If you're gonna put Joba in the pen, make it count

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Joba.jpgIf the Yankees are hellbent on keeping Joba Chamberlain and Phil Hughes in the pen, David Pinto has a great idea of how to maximize their value:

It strikes me that both in the pen could radically alter the Yankees
roster. The Yankees would only need nine pitchers, maybe ten. The
starting staff is more than capable of going six or seven innings, and
in the case of Sabathia, eight. Joba and Hughes take turns going two
innings when needed, so they build up a decent amount of innings during
the season (both getting over 100). They’re not one-inning setup men,
they’re in for however long it takes to get to the ninth. New York can
then afford to carry a third catcher and two slick fielding
infielders to rest A-Rod and Jeter late in games.

This is an outstanding idea. Sure, I’d like to see Chamberlain get a chance to start without being subject to the Joba Rules, but I’m much more invested in seeing teams break out of La Russian bullpen habits and make the most out of the 25 roster slots they’re given, and this sort of thing would give La Russa a heart attack.

If the Yankees turned Hughes and Chamberlain into a couple of mini-Gossages and were in turn able to add a couple more guys to the bench, the Yankees would be sitting really, really pretty, strategically speaking. And it would be great for Chamberlain and Hughes too. More innings out of the pen would make it much easier for them to transition into starters one day.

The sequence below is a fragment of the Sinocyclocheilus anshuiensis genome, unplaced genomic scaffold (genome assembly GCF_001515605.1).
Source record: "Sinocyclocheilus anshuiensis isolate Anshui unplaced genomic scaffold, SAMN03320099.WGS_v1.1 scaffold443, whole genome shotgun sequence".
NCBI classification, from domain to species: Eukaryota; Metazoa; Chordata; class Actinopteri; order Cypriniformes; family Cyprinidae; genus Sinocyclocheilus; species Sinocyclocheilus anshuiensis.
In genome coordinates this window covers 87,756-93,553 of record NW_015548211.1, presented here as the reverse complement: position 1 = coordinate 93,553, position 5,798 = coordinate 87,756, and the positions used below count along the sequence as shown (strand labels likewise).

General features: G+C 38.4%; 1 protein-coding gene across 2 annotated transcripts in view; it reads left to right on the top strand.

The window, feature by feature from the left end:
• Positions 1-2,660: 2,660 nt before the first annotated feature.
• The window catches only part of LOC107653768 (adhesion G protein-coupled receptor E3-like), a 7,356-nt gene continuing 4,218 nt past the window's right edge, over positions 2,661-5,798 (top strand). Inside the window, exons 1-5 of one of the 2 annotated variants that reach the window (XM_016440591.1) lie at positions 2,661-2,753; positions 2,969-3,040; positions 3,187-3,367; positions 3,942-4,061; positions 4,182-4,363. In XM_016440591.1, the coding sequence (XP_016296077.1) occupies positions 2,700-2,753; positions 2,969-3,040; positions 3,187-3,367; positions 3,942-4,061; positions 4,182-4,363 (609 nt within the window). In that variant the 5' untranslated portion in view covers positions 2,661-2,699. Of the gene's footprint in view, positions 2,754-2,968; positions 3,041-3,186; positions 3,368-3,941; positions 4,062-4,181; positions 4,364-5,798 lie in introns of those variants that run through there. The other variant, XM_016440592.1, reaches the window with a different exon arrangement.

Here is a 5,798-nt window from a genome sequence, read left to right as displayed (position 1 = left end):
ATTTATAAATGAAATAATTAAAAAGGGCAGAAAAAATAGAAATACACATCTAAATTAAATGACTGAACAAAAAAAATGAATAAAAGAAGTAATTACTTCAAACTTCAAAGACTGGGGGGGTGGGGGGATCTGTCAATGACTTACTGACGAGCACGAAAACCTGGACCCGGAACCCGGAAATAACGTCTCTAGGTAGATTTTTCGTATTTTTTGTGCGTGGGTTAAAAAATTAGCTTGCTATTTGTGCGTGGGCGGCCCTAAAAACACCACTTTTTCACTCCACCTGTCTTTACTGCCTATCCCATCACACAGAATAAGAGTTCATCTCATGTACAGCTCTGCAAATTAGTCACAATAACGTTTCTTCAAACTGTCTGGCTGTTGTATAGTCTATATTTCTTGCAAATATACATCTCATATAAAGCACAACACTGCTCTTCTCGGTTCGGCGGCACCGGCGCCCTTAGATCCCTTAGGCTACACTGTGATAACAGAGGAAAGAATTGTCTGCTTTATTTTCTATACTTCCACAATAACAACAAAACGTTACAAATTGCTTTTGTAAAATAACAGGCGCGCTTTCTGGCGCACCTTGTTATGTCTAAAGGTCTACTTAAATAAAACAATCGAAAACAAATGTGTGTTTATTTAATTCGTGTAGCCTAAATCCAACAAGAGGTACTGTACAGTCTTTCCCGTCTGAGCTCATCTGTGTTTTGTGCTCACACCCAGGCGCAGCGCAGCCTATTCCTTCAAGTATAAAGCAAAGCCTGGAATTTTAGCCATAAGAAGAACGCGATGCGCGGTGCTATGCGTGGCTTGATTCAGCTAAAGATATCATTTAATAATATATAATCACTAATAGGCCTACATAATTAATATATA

The real question is whether it’s the sort of thing Joe Girardi would be capable of managing properly. I have my doubts — Girardi is nothing if not conventional, and this would be fairly unconventional — but if Cashman bought into it, he could dictate it to Girardi.

I like this idea so much that I’m already sad that it probably won’t happen.

Jharel Cotton to undergo Tommy John surgery

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Athletics right-hander Jharel Cotton will undergo Tommy John surgery, per an announcement on Saturday. Cotton initially experienced some elbow soreness during a Cactus League start earlier this week and was officially diagnosed with a strained ulnar collateral ligament and strained flexor muscle on Thursday. He’ll be out of commission until 2019 at the earliest.

This isn’t the first time Cotton has dealt with elbow issues. According to MLB.com’s Jane Lee, he had screws inserted in his right elbow after sustaining a stress fracture in 2013 and suffered some minor elbow discomfort again last fall. Prior to his diagnosis, the 26-year-old was poised for his third run with the A’s in 2018. He pitched his first full season with the club in 2017, turning in a 5.58 ERA, 3.7 BB/9 and 7.3 SO/9 in 24 starts and 129 innings.

Susan Slusser of the San Francisco Chronicle adds that the team is open to adding pitching depth this spring, though they’ll wait to see if the price goes down on some free agents first. Barring that, right-handed long reliever Andrew Triggs could be tabbed to fill the fifth spot in the rotation.